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The certificate will enable students to get AWS credentials in the growing field of cloud computing.
Students enrolled at one of 19 Los Angeles County community colleges and their partner high schools will have the opportunity to study the growing field of cloud computing through a first-of-its-kind partnership with Amazon Web Services, the two parties announced Thursday.
The partnership will facilitate the creation of a 15-credit cloud computing certificate for students to complete, setting them up for a career path in a field that’s expected to have 2,500 open positions in the next five years in Los Angeles County alone.
CA Cloud, or the California Cloud Workforce Project, which is comprised of the 19 community colleges and their partner high schools, designed the certification in conjunction with AWS, a leading cloud solutions provider, so that students who complete all 15 credits will already have experience with the company’s technology. It's a level of job preparedness that education officials recognize and celebrate.
“We are proud to pioneer high tech industry-recognized training that creates unprecedented opportunity for underrepresented students at our colleges and their high school partners,” said Francisco C. Rodriguez, chancellor of the Los Angeles Community College District, in a statement. “This program will prepare LA’s residents for sustainable and high-wage careers in one of the most important fields that is transforming business practices in private and public sectors.”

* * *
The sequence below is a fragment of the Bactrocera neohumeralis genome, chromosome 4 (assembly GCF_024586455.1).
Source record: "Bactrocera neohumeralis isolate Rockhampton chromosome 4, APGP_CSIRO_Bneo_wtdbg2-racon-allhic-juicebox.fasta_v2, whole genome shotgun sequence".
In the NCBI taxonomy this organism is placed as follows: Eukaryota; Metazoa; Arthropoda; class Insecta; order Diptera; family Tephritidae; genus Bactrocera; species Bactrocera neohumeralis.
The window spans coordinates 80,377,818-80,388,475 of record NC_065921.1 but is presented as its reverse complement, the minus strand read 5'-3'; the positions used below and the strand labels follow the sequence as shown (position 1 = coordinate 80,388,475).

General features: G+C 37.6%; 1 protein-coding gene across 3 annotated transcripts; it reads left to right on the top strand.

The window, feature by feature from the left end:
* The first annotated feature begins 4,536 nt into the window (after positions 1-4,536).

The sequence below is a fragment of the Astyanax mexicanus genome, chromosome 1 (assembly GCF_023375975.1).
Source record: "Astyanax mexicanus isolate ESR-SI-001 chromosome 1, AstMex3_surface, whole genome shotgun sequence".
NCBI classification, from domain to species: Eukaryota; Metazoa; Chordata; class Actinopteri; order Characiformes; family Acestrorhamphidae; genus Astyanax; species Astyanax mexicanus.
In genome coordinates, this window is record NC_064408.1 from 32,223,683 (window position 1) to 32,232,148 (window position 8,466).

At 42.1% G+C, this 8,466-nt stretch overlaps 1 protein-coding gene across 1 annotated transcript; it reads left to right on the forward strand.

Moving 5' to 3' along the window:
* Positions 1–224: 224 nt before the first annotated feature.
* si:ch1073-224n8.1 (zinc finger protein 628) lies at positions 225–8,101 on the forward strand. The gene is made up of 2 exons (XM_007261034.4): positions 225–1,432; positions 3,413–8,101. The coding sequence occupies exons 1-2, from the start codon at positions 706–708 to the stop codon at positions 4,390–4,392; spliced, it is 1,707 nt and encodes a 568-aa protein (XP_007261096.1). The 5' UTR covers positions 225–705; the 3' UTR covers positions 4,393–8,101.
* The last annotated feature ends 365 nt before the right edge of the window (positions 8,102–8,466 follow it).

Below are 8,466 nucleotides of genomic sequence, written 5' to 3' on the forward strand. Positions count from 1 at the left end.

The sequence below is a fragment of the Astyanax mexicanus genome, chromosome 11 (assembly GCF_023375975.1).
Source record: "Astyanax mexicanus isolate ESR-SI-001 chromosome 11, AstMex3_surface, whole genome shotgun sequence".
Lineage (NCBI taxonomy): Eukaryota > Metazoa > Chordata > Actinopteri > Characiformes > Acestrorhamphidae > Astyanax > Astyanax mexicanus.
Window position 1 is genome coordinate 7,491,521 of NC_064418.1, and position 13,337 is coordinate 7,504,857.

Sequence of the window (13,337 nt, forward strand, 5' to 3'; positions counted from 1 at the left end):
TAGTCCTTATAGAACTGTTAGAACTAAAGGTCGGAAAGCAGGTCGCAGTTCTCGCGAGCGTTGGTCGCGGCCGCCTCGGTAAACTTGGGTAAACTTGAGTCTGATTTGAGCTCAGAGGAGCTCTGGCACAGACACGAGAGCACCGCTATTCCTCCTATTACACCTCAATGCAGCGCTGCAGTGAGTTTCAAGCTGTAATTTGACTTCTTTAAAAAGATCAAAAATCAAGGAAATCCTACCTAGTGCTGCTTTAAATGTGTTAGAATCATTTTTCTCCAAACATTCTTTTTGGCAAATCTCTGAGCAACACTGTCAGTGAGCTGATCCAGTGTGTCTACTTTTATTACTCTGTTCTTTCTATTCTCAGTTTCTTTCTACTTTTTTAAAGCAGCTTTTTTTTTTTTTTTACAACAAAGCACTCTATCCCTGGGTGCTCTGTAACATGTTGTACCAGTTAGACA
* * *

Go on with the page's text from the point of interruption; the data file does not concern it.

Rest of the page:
Students will be able to stack different levels of certification through the program, according to Patricia Ramos, dean of Santa Monica College, which piloted the nine-month program last year. The first level will offer narrow specializations for students interested in the tech industry from a creative, programming, sales or business perspective. An additional "Cloud Practitioners" certification that explains basic AWS concepts will be offered to all students, with a higher-level AWS cloud solutions architect certification available for students interested in pursuing cloud computing as a career.
Ramos said high school and college students enrolled in the program will see the same four courses, with three units each.
"The final projects and problems solved would be at the level appropriate for both without sacrificing skills sets and mindsets for cloud architecture," Ramos told EdScoop in an email.
The participating colleges will also receive a membership to AWS Educate, the company’s education arm. Students can access training sessions, professional development services, micro-credentialing and a jobs board through the service, according to AWS.
Though just 19 colleges are currently involved, the program could be scaled statewide with the approval of the California Community Colleges chancellor’s office. There are also concurrent efforts to turn the certification into a two-year associates degree, which would match AWS's recent efforts at Northern Virginia Community College.
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